Even if Quebec’s chief electoral officer considers the issue closed, some minority and municipal leaders in Montreal are mobilizing to fight the province’s new electoral map. As the groundswell of opposition grows, some are talking about raising funds for a possible legal challenge to the new map, which west end politicians consider a stab in the back due to previous assurances it wouldn’t change. And the Greek community in Laval is in the same foul mood, saying the new map is splitting their community between two ridings. In fact, the new map has the community’s largest orthodox church, Holy Cross, in one riding while the parishioners are in another.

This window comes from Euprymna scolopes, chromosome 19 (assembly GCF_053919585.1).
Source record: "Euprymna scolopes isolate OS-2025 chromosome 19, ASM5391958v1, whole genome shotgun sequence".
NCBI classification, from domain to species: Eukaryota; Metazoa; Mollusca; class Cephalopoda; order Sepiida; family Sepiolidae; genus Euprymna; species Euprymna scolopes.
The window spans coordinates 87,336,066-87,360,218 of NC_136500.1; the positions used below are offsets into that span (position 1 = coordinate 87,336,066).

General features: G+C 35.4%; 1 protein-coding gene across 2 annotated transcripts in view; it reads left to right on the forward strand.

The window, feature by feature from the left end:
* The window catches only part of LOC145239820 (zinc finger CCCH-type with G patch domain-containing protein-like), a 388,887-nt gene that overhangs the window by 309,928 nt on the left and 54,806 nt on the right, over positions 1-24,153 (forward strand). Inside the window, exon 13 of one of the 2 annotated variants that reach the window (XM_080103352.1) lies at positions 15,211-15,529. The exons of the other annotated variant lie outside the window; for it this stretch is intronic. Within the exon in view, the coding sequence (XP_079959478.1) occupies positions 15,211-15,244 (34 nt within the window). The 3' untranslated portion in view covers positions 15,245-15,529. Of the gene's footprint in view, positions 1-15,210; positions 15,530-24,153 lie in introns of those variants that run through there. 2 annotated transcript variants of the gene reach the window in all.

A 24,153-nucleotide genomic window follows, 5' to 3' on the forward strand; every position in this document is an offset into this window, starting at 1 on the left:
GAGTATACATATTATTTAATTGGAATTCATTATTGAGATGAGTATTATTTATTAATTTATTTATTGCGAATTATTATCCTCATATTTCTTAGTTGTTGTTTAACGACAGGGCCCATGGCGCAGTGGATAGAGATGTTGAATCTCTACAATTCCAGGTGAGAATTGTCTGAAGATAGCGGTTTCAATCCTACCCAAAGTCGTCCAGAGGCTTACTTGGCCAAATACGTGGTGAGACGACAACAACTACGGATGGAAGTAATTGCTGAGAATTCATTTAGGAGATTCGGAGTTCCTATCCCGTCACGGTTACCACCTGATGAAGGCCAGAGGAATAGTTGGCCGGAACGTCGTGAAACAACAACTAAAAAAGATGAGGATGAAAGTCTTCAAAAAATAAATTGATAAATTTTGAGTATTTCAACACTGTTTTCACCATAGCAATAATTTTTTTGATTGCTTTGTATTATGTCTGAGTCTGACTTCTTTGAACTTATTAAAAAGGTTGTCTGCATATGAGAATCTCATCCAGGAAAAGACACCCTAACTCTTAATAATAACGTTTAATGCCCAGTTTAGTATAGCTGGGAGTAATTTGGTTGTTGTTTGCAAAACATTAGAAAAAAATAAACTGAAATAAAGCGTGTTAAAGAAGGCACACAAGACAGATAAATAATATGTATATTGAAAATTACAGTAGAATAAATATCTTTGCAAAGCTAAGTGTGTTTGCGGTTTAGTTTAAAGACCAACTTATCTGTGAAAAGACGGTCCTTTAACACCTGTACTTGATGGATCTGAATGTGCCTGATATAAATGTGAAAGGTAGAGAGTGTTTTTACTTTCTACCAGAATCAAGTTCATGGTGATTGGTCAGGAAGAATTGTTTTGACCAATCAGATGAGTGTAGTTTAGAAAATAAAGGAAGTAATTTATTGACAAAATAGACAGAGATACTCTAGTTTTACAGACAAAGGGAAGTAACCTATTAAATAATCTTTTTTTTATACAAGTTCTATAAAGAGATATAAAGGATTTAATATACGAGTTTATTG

“Manon Massé must be be happy,” an angry Chomedey MNA Guy Ouellette said in reference to the change, which means the loss of 2,500 of his riding’s voters. “The map suits her. I can tell you what the consequence here will be. People won’t vote.”
“The result is undemocratic,” added veteran Montreal city councillor Marvin Rotrand, who has been mounting a campaign against changes to the map on the island. “It will be up to the citizens to fight this. A legal challenge is being examined.”
Montreal Mayor Denis Coderre has waded in, describing the new map — which will mean Montreal has 27 ridings instead of 28 — as disappointing because it reduces the city’s political clout in the National Assembly. “It’s unacceptable when we know the population of Montreal never stops growing,” Coderre said.